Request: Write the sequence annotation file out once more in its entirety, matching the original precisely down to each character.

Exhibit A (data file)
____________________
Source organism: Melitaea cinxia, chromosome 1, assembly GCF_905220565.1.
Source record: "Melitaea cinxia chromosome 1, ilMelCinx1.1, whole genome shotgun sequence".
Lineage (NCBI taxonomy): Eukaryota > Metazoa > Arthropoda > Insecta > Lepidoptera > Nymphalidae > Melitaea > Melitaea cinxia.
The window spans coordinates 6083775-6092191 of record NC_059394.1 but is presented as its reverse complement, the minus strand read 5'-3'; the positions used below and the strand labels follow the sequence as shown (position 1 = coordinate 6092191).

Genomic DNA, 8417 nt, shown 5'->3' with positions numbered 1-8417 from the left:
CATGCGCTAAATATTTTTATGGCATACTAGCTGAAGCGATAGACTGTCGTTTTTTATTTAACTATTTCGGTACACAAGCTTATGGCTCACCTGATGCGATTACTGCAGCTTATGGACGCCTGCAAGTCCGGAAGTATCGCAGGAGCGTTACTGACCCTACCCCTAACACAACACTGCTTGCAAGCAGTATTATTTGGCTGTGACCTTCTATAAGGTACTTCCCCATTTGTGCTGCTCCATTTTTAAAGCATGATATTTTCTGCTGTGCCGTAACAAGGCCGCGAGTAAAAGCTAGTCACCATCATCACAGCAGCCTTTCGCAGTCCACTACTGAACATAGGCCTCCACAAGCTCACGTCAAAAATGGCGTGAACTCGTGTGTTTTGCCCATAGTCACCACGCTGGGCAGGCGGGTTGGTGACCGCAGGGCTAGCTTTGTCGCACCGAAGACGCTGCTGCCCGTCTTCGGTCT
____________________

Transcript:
Source organism: Melitaea cinxia, chromosome 1, assembly GCF_905220565.1.
Source record: "Melitaea cinxia chromosome 1, ilMelCinx1.1, whole genome shotgun sequence".
Lineage (NCBI taxonomy): Eukaryota > Metazoa > Arthropoda > Insecta > Lepidoptera > Nymphalidae > Melitaea > Melitaea cinxia.
The window spans coordinates 6083775-6092191 of record NC_059394.1 but is presented as its reverse complement, the minus strand read 5'-3'; the positions used below and the strand labels follow the sequence as shown (position 1 = coordinate 6092191).

Genomic DNA, 8417 nt, shown 5'->3' with positions numbered 1-8417 from the left:
CATGCGCTAAATATTTTTATGGCATACTAGCTGAAGCGATAGACTGTCGTTTTTTATTTAACTATTTCGGTACACAAGCTTATGGCTCACCTGATGCGATTACTGCAGCTTATGGACGCCTGCAAGTCCGGAAGTATCGCAGGAGCGTTACTGACCCTACCCCTAACACAACACTGCTTGCAAGCAGTATTATTTGGCTGTGACCTTCTATAAGGTACTTCCCCATTTGTGCTGCTCCATTTTTAAAGCATGATATTTTCTGCTGTGCCGTAACAAGGCCGCGAGTAAAAGCTAGTCACCATCATCACAGCAGCCTTTCGCAGTCCACTACTGAACATAGGCCTCCACAAGCTCACGTCAAAAATGGCGTGAACTCGTGTGTTTTGCCCATAGTCACCACGCTGGGCAGGCGGGTTGGTGACCGCAGGGCTAGCTTTGTCGCACCGAAGACGCTGCTGCCCGTCTTCGGTCT